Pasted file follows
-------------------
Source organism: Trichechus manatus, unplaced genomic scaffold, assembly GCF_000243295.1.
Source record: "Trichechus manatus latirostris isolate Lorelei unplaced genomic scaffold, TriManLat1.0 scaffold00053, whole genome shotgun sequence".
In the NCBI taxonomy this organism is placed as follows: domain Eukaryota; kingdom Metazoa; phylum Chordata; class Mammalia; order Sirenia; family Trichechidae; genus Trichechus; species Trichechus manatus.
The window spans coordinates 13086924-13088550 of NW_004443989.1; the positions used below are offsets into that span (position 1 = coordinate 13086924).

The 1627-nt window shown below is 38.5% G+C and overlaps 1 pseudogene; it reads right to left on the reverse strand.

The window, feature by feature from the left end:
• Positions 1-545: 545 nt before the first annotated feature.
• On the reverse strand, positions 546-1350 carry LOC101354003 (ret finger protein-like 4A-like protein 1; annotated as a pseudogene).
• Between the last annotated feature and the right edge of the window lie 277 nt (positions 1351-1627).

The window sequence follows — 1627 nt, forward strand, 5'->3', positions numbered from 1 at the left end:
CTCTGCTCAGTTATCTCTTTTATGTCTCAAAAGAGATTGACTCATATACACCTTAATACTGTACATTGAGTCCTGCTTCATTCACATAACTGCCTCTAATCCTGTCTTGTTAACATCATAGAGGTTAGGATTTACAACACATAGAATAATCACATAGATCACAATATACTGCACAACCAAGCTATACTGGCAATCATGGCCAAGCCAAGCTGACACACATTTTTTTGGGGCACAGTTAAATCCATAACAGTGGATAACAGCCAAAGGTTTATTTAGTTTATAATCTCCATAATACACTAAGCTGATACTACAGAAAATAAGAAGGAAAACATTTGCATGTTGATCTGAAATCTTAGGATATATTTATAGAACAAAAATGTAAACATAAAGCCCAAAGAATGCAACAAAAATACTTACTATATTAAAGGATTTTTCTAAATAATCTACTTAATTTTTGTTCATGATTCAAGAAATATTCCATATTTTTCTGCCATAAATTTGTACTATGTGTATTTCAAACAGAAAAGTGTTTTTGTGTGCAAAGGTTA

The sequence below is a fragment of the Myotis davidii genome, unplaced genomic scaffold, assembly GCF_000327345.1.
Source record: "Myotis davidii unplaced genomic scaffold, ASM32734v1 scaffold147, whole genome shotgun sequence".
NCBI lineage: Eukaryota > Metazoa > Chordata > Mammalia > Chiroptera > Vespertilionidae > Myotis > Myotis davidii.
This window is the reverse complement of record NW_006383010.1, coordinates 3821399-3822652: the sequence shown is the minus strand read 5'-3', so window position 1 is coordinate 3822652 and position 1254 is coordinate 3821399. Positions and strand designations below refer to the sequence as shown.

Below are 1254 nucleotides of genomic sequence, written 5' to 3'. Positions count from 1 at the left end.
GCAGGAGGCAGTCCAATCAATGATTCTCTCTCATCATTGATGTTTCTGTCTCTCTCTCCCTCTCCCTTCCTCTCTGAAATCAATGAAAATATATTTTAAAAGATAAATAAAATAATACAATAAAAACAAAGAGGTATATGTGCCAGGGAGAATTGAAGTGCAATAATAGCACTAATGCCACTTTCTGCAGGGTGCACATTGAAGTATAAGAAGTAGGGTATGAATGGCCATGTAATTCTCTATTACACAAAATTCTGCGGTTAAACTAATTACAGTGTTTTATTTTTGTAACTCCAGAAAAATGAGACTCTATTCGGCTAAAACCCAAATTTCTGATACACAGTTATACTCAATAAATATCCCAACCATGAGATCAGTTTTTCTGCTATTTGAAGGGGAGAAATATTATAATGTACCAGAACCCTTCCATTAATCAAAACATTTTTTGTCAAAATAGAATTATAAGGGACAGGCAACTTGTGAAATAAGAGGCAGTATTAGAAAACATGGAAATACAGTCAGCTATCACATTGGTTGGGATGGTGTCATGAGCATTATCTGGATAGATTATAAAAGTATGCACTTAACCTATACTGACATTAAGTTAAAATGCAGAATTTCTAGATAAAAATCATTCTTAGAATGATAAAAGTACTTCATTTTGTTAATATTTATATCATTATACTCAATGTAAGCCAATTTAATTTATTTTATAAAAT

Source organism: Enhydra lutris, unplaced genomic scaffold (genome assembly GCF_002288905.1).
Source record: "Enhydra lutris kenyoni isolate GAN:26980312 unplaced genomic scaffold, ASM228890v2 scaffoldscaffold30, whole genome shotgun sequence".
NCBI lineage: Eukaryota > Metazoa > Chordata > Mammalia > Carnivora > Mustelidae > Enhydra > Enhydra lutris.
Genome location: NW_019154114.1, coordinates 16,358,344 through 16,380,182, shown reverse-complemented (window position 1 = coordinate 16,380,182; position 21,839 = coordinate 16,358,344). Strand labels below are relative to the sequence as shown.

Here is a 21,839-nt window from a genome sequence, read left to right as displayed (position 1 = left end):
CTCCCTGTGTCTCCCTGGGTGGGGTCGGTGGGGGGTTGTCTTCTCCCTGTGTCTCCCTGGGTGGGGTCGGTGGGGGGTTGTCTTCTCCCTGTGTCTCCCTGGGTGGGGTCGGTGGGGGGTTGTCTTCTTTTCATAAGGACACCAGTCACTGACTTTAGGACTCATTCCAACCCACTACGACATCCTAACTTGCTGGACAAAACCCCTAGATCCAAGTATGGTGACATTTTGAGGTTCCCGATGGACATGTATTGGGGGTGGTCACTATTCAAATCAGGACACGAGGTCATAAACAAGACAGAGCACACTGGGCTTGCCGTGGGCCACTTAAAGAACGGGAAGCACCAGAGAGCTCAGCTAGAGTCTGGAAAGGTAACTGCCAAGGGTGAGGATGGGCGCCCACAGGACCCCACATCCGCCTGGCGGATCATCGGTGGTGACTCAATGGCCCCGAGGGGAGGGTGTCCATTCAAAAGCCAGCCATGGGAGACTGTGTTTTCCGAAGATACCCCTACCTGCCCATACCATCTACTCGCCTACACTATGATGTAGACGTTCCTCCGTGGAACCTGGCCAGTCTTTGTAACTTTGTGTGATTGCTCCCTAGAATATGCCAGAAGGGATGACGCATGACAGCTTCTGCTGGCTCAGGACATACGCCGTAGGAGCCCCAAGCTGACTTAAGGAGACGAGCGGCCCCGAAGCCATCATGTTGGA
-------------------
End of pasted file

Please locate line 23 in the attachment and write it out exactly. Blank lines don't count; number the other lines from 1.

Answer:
CTCCCTGTGTCTCCCTGGGTGGGGTCGGTGGGGGGTTGTCTTCTCCCTGTGTCTCCCTGGGTGGGGTCGGTGGGGGGTTGTCTTCTCCCTGTGTCTCCCTGGGTGGGGTCGGTGGGGGGTTGTCTTCTTTTCATAAGGACACCAGTCACTGACTTTAGGACTCATTCCAACCCACTACGACATCCTAACTTGCTGGACAAAACCCCTAGATCCAAGTATGGTGACATTTTGAGGTTCCCGATGGACATGTATTGGGGGTGGTCACTATTCAAATCAGGACACGAGGTCATAAACAAGACAGAGCACACTGGGCTTGCCGTGGGCCACTTAAAGAACGGGAAGCACCAGAGAGCTCAGCTAGAGTCTGGAAAGGTAACTGCCAAGGGTGAGGATGGGCGCCCACAGGACCCCACATCCGCCTGGCGGATCATCGGTGGTGACTCAATGGCCCCGAGGGGAGGGTGTCCATTCAAAAGCCAGCCATGGGAGACTGTGTTTTCCGAAGATACCCCTACCTGCCCATACCATCTACTCGCCTACACTATGATGTAGACGTTCCTCCGTGGAACCTGGCCAGTCTTTGTAACTTTGTGTGATTGCTCCCTAGAATATGCCAGAAGGGATGACGCATGACAGCTTCTGCTGGCTCAGGACATACGCCGTAGGAGCCCCAAGCTGACTTAAGGAGACGAGCGGCCCCGAAGCCATCATGTTGGA